After dinner, Peter refused to impose himself upon his sister and left the house to secure a room at the local inn. I shook Peter’s hand before he walked out and offered him a large tip he promptly refused. He told us he’d be back in two days to pick us up in the truck. As soon as Peter left, we were given our sleeping arrangements. Believing Amanda and I were married, Adam and Taisia offered us their bedroom. Bat suggested we accept without protest, lest we appear rude. I could tell he was enjoying every pained expression Amanda and I broadcasted.

Bat opted to sleep on a couch near the fireplace. Adam and Taisia chose to sleep in their daughter’s room and set up cots in the living room for the children. I briefly fought with Amanda over who would get the bed before I relegated myself to a spot on the pinewood floor.

After dropping off our packs in the bedroom, Amanda and I returned to the kitchen to rejoin Adam and Taisia. Bat was busy in the living room, keeping the youngsters rapt with some spurious tale of adventure. Once at the table, Adam passed around mugs of the best mulled wine I’ve ever tasted. We indulged wholeheartedly and played drunken charades until our cheeks and noses became mottled with red bursts. Amanda’s tough shell cracked open in front of me. I loved the sound of her laugh.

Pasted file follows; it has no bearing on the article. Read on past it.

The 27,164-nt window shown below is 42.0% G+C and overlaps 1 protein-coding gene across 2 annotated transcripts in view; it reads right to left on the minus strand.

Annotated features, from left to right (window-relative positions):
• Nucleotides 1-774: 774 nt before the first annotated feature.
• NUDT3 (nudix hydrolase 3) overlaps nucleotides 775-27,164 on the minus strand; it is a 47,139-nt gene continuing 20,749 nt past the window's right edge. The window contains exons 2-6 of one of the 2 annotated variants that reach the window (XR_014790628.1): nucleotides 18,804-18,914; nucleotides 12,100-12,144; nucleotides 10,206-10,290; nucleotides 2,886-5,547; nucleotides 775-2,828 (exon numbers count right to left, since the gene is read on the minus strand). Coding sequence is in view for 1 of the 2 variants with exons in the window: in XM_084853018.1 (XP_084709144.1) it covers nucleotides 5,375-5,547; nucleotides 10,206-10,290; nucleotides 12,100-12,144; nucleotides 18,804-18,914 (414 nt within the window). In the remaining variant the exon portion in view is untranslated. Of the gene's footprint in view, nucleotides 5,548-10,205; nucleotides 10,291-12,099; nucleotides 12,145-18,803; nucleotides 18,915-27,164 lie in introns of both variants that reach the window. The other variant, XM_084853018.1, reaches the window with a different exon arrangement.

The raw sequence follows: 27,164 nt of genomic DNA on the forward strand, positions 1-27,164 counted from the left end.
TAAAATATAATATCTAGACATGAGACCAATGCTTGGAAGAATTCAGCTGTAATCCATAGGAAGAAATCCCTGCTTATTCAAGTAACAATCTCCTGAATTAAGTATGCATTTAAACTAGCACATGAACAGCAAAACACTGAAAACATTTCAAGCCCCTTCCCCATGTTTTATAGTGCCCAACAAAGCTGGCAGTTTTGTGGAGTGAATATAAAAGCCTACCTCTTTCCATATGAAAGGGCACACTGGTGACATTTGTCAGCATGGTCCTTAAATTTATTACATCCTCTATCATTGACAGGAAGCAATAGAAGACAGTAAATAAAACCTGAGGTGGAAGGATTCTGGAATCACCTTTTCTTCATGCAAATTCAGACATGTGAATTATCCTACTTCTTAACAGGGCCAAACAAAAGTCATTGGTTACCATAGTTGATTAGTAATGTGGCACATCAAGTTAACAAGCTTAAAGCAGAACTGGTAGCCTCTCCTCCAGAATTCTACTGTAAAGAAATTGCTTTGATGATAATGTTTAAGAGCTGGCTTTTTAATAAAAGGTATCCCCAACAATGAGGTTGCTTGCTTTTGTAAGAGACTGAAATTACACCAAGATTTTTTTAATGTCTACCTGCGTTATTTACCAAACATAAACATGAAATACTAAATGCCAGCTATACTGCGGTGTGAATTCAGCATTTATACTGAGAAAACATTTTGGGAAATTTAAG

To be continued:


Artwork by Skinner
Used with permission. © 2017 Skinner

Underneath its pulpy trappings, Siberian Waste is a story about conservation. Consider donating to one of the following Earth-friendly organizations:
Natural Resources Defense Council:
Environmental Working Goup:
Friends of the Earth:

Siberian Waste: journal entry 39 – Scooby-dooby-doo

How a man found truth by chasing a myth.

siberian waste title

JOURNAL ENTRY 39 – Scooby-dooby-doo

I stared the heavy pack on Bat’s lap. Bat didn’t trust me to hold it after I had ripped up his journal. I suppose I didn’t blame him. He seemed content to cram against the door while Amanda and I languished in a purgatory of awkwardness next to him.

When Amanda couldn’t take my weight anymore we opted to smash together, side by side–her bony hip biting against mine. Realizing I had gone deaf to her constant complaints, she gave up her verbal abuse and went silent. All the excess body heat in the cab served well to augment the truck’s clanking heater as the temperature dipped.

Scooby-dooby-doo, crooned Frank.

Peter seemed oblivious to everything but the road as his headphones blared in his ears. Bat was snoring. Amanda and I hadn’t spoken a word in nearly an hour. I decided it was a good time to chip away at the wall of anxiety between us. “Why are you doing this?” I asked her.

“Doing what?” growled Amanda.

“Why did you decide to come along? I can understand Bat’s excitement–he’s a man of nature after all. I know why he’d want to try and save the valley. Your only motivation seems to be money.” My tone was serious but not overly-confrontational. I looked over at Peter. He kept staring straight ahead and humming.